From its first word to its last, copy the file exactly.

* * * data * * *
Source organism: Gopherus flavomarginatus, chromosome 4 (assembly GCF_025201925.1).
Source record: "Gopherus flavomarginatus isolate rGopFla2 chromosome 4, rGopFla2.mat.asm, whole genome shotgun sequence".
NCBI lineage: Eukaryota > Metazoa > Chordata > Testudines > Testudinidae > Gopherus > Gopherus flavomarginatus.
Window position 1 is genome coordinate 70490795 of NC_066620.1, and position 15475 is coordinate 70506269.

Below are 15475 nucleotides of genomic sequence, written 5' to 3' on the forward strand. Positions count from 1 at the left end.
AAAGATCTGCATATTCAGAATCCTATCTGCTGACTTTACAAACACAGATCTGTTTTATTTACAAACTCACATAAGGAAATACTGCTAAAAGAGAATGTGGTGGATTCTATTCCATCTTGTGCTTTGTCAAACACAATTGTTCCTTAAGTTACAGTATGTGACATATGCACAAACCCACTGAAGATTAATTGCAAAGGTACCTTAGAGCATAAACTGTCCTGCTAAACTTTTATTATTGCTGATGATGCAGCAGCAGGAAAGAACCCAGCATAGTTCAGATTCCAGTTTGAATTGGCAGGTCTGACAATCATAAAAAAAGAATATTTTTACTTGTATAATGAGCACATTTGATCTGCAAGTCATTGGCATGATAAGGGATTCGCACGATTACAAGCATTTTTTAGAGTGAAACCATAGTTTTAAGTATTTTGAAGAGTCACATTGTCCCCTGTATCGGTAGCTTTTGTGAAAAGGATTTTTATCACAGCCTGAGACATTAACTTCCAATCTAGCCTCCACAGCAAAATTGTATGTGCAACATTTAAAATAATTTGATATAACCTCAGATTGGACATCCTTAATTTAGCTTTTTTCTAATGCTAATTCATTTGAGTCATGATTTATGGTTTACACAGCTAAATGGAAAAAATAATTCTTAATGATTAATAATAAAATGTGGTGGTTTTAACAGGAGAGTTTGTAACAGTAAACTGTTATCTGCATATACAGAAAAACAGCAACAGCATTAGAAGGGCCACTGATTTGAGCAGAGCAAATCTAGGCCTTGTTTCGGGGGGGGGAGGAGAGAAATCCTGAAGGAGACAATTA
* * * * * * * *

Source organism: Gopherus flavomarginatus, chromosome 4 (assembly GCF_025201925.1).
Source record: "Gopherus flavomarginatus isolate rGopFla2 chromosome 4, rGopFla2.mat.asm, whole genome shotgun sequence".
NCBI lineage: Eukaryota > Metazoa > Chordata > Testudines > Testudinidae > Gopherus > Gopherus flavomarginatus.
Window position 1 is genome coordinate 70490795 of NC_066620.1, and position 15475 is coordinate 70506269.

Below are 15475 nucleotides of genomic sequence, written 5' to 3' on the forward strand. Positions count from 1 at the left end.
AAAGATCTGCATATTCAGAATCCTATCTGCTGACTTTACAAACACAGATCTGTTTTATTTACAAACTCACATAAGGAAATACTGCTAAAAGAGAATGTGGTGGATTCTATTCCATCTTGTGCTTTGTCAAACACAATTGTTCCTTAAGTTACAGTATGTGACATATGCACAAACCCACTGAAGATTAATTGCAAAGGTACCTTAGAGCATAAACTGTCCTGCTAAACTTTTATTATTGCTGATGATGCAGCAGCAGGAAAGAACCCAGCATAGTTCAGATTCCAGTTTGAATTGGCAGGTCTGACAATCATAAAAAAAGAATATTTTTACTTGTATAATGAGCACATTTGATCTGCAAGTCATTGGCATGATAAGGGATTCGCACGATTACAAGCATTTTTTAGAGTGAAACCATAGTTTTAAGTATTTTGAAGAGTCACATTGTCCCCTGTATCGGTAGCTTTTGTGAAAAGGATTTTTATCACAGCCTGAGACATTAACTTCCAATCTAGCCTCCACAGCAAAATTGTATGTGCAACATTTAAAATAATTTGATATAACCTCAGATTGGACATCCTTAATTTAGCTTTTTTCTAATGCTAATTCATTTGAGTCATGATTTATGGTTTACACAGCTAAATGGAAAAAATAATTCTTAATGATTAATAATAAAATGTGGTGGTTTTAACAGGAGAGTTTGTAACAGTAAACTGTTATCTGCATATACAGAAAAACAGCAACAGCATTAGAAGGGCCACTGATTTGAGCAGAGCAAATCTAGGCCTTGTTTCGGGGGGGGGAGGAGAGAAATCCTGAAGGAGACAATTA